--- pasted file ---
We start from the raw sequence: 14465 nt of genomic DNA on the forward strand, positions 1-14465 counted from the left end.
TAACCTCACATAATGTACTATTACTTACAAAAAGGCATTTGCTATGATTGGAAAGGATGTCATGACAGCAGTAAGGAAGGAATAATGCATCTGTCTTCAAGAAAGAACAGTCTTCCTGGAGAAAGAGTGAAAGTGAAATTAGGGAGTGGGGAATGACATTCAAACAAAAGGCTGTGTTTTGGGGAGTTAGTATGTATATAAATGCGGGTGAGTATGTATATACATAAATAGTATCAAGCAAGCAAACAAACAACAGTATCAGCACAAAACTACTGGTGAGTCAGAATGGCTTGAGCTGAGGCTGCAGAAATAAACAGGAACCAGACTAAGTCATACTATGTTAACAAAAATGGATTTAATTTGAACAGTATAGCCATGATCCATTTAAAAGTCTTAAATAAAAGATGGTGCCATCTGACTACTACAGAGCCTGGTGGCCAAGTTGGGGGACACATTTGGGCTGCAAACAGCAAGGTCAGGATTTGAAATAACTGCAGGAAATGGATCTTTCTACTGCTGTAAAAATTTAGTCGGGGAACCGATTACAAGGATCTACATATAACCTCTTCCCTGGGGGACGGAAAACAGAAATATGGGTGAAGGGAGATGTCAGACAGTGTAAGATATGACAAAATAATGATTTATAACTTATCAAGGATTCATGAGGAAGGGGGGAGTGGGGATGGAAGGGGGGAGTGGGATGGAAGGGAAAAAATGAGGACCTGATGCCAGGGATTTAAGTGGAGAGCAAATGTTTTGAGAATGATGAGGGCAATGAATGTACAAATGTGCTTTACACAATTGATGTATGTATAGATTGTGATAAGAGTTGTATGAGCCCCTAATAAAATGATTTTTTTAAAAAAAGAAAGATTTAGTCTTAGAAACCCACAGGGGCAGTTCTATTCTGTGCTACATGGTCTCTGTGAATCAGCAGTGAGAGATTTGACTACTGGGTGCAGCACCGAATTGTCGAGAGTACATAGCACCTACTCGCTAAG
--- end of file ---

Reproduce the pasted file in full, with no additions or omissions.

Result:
We start from the raw sequence: 14465 nt of genomic DNA on the forward strand, positions 1-14465 counted from the left end.
TAACCTCACATAATGTACTATTACTTACAAAAAGGCATTTGCTATGATTGGAAAGGATGTCATGACAGCAGTAAGGAAGGAATAATGCATCTGTCTTCAAGAAAGAACAGTCTTCCTGGAGAAAGAGTGAAAGTGAAATTAGGGAGTGGGGAATGACATTCAAACAAAAGGCTGTGTTTTGGGGAGTTAGTATGTATATAAATGCGGGTGAGTATGTATATACATAAATAGTATCAAGCAAGCAAACAAACAACAGTATCAGCACAAAACTACTGGTGAGTCAGAATGGCTTGAGCTGAGGCTGCAGAAATAAACAGGAACCAGACTAAGTCATACTATGTTAACAAAAATGGATTTAATTTGAACAGTATAGCCATGATCCATTTAAAAGTCTTAAATAAAAGATGGTGCCATCTGACTACTACAGAGCCTGGTGGCCAAGTTGGGGGACACATTTGGGCTGCAAACAGCAAGGTCAGGATTTGAAATAACTGCAGGAAATGGATCTTTCTACTGCTGTAAAAATTTAGTCGGGGAACCGATTACAAGGATCTACATATAACCTCTTCCCTGGGGGACGGAAAACAGAAATATGGGTGAAGGGAGATGTCAGACAGTGTAAGATATGACAAAATAATGATTTATAACTTATCAAGGATTCATGAGGAAGGGGGGAGTGGGGATGGAAGGGGGGAGTGGGATGGAAGGGAAAAAATGAGGACCTGATGCCAGGGATTTAAGTGGAGAGCAAATGTTTTGAGAATGATGAGGGCAATGAATGTACAAATGTGCTTTACACAATTGATGTATGTATAGATTGTGATAAGAGTTGTATGAGCCCCTAATAAAATGATTTTTTTAAAAAAAGAAAGATTTAGTCTTAGAAACCCACAGGGGCAGTTCTATTCTGTGCTACATGGTCTCTGTGAATCAGCAGTGAGAGATTTGACTACTGGGTGCAGCACCGAATTGTCGAGAGTACATAGCACCTACTCGCTAAG